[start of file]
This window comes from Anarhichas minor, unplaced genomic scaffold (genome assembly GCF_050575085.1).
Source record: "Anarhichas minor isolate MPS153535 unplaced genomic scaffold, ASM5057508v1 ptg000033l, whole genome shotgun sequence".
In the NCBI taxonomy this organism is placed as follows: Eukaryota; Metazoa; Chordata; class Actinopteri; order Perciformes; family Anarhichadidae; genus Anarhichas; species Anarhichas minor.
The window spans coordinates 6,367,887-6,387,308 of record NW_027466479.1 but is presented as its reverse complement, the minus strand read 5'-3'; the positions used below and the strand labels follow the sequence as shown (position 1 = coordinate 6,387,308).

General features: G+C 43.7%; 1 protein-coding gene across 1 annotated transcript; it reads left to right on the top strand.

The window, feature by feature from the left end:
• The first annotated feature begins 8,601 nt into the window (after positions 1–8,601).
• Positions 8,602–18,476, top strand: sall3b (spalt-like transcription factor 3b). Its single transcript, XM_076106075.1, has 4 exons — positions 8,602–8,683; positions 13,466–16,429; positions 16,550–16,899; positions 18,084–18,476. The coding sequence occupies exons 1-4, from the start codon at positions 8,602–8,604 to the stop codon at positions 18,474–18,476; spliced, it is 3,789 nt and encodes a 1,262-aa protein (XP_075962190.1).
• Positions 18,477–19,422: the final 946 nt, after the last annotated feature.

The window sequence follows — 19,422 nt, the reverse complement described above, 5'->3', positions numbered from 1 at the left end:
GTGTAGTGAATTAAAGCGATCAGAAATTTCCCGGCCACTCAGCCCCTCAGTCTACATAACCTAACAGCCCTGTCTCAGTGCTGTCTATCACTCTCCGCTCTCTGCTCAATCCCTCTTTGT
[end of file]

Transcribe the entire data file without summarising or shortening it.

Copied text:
This window comes from Anarhichas minor, unplaced genomic scaffold (genome assembly GCF_050575085.1).
Source record: "Anarhichas minor isolate MPS153535 unplaced genomic scaffold, ASM5057508v1 ptg000033l, whole genome shotgun sequence".
In the NCBI taxonomy this organism is placed as follows: Eukaryota; Metazoa; Chordata; class Actinopteri; order Perciformes; family Anarhichadidae; genus Anarhichas; species Anarhichas minor.
The window spans coordinates 6,367,887-6,387,308 of record NW_027466479.1 but is presented as its reverse complement, the minus strand read 5'-3'; the positions used below and the strand labels follow the sequence as shown (position 1 = coordinate 6,387,308).

General features: G+C 43.7%; 1 protein-coding gene across 1 annotated transcript; it reads left to right on the top strand.

The window, feature by feature from the left end:
• The first annotated feature begins 8,601 nt into the window (after positions 1–8,601).
• Positions 8,602–18,476, top strand: sall3b (spalt-like transcription factor 3b). Its single transcript, XM_076106075.1, has 4 exons — positions 8,602–8,683; positions 13,466–16,429; positions 16,550–16,899; positions 18,084–18,476. The coding sequence occupies exons 1-4, from the start codon at positions 8,602–8,604 to the stop codon at positions 18,474–18,476; spliced, it is 3,789 nt and encodes a 1,262-aa protein (XP_075962190.1).
• Positions 18,477–19,422: the final 946 nt, after the last annotated feature.

The window sequence follows — 19,422 nt, the reverse complement described above, 5'->3', positions numbered from 1 at the left end:
GTGTAGTGAATTAAAGCGATCAGAAATTTCCCGGCCACTCAGCCCCTCAGTCTACATAACCTAACAGCCCTGTCTCAGTGCTGTCTATCACTCTCCGCTCTCTGCTCAATCCCTCTTTGT